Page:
I must say that "Innovation" is one of the most misused words. CVs of management professionals boast about how innovative they are, and how innovative they have been in their current roles. Innovation is a crucial word in any minutes of board and management meetings. Without the use of "Innovation" in your business plan, you may never be funded by a VC or PE investor.
By focusing on "Innovation", more objective and measurable variables that impact/drive a business are often ignored. For instance, industry-specific variables, target customers, demand for product/service, the country where the business is located, the country where the business sells, the state of the economy, company-specific variables like the management team, years since operation, market share, business model, financial strength/financial slack, free cash, and the list has no end. I'm sure it's not an alien thought that we expect to land on earth.
One of the most crucial variables that keep a company ahead of its competition is its ability to foresee/forecast "Demand" better than its competitors. Just like what our equity players (FIIs, MFs, Investment bankers, PEs) try to do in equity markets- to predict the probabilities of a rise or a fall 'better' over competitors.
While all of them are now being criticized for being overtly mathematical without giving due consideration to economic fundamentals (Variable X increases when Variable Y increases assuming all other variables remaining constant), the ability to quantify your beliefs and possibilities is one of the most important attributes to have and hence key to being innovative.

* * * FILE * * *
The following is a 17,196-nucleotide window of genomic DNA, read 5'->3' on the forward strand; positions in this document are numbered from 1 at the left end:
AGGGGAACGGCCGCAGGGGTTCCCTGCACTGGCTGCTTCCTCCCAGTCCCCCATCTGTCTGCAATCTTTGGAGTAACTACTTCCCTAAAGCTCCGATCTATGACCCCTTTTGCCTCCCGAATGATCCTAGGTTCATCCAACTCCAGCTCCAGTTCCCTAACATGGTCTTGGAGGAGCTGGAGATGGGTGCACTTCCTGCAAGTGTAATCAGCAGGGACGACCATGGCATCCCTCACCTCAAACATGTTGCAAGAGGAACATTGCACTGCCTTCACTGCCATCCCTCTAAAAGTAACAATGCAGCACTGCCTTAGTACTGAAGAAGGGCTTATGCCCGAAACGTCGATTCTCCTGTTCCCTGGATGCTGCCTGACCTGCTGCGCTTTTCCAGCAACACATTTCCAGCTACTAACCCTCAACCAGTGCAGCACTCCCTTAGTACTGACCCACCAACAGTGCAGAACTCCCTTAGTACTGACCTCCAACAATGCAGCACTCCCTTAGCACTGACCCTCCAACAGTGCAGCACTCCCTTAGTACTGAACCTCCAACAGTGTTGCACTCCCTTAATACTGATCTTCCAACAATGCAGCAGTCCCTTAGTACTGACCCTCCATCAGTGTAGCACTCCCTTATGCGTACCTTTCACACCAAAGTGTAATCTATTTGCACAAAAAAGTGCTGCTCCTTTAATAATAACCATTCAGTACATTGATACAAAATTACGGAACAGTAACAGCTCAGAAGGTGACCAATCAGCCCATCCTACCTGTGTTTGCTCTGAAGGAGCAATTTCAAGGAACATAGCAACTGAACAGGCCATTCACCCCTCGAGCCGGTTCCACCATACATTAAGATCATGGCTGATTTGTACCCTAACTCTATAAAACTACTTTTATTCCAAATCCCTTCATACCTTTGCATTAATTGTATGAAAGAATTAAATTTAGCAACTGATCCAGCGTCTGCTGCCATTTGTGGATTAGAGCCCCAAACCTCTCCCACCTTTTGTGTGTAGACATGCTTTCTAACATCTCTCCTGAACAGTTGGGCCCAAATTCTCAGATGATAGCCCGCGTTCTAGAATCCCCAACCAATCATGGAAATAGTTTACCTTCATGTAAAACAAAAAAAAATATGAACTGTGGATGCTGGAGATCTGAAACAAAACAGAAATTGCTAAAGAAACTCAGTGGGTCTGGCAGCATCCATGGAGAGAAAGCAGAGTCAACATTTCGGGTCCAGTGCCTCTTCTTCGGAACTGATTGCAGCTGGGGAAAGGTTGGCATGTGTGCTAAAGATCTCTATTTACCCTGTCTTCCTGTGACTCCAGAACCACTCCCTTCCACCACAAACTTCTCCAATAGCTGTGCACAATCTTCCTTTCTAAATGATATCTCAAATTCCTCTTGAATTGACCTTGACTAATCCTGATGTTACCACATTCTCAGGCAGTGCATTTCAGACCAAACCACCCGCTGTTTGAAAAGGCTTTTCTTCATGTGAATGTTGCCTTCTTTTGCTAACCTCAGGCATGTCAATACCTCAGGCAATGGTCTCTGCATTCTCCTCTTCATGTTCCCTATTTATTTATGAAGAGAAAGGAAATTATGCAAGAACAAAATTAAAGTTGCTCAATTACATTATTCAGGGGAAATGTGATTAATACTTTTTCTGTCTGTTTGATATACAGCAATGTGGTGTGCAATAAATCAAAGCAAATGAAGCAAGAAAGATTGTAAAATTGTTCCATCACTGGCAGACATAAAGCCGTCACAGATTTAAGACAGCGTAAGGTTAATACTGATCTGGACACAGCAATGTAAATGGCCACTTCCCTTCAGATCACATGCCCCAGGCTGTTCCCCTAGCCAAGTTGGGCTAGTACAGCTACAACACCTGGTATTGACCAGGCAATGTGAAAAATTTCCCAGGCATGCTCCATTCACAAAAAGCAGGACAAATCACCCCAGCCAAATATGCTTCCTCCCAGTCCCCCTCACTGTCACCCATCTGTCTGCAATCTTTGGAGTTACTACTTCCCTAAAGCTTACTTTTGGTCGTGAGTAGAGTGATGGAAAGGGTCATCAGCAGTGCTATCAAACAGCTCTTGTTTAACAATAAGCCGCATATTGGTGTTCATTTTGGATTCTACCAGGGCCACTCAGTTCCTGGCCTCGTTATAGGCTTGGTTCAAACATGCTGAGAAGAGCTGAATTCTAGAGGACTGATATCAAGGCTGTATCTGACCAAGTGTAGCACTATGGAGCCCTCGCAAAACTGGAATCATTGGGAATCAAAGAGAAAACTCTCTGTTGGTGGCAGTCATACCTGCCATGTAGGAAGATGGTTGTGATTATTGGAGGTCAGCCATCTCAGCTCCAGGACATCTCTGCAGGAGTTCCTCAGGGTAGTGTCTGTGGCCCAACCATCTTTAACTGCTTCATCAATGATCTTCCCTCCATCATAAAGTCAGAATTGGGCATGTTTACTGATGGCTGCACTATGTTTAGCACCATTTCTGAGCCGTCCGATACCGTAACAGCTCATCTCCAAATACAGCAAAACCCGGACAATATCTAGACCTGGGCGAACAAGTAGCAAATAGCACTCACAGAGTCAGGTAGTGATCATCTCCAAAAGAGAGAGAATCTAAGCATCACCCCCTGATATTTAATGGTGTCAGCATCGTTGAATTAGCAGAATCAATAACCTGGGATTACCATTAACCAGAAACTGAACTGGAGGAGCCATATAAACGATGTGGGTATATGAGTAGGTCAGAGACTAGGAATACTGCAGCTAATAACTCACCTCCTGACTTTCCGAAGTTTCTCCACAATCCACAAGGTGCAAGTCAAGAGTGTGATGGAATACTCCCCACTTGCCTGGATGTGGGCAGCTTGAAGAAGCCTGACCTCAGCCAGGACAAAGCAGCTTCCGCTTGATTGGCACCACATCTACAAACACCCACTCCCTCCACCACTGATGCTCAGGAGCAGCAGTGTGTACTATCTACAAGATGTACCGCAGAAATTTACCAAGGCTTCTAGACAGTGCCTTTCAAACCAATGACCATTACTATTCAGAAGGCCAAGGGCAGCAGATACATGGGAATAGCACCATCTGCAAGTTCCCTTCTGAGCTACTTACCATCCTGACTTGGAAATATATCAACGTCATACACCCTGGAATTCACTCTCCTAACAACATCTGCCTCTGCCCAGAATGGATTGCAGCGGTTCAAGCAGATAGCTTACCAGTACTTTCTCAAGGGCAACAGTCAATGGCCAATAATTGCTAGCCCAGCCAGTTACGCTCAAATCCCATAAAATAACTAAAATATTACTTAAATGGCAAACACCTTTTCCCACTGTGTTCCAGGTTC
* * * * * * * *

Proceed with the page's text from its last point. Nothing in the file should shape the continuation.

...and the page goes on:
In my limited work experience, I have seen decisions being made backed purely by hunches/beliefs and so-called back-of-the-envelope calculations. If the science of "Demand forecasting" had been used, probability weightages for "BEST" scenarios would have been higher, for sure. Further, communicating the failure or success of a product/service would have been far easier and clearer, to say the least. So statistics for decision-making is missing.
I recall the words of Prof. Tapan P. Bagchi (Adjunct Professor Industrial Engineering & Operations Research, IIT Bombay) when he taught us statistics as part of the Fellow Program curriculum at NITIE Mumbai. He said, "If you know even the basics of statistics, you can be a consultant to companies and help them make decisions." So there is money being left on the table by all those aspiring "Consultants" who are only working on their PowerPoint skills.
Statistics provide key inputs to the decision-maker, that if understood and interpreted better can help drive decisions that are later interpreted to be "Innovative". The ability to interpret data, not just restricted to interpreting trends (the curve is rising), is important. We need to know what mean, range, standard deviation, r2, common distributions like uniform, binomial, normal, Poisson, correlation coefficient, coefficient of variation etc., speak about the data. This is for sure expected to make decision-making more informative and verifiable.
Let's all try to make decisions and not just deliberate about them. I am left with less than 40 years of working life (assuming we retire at the age of 60) so let's learn and grow old.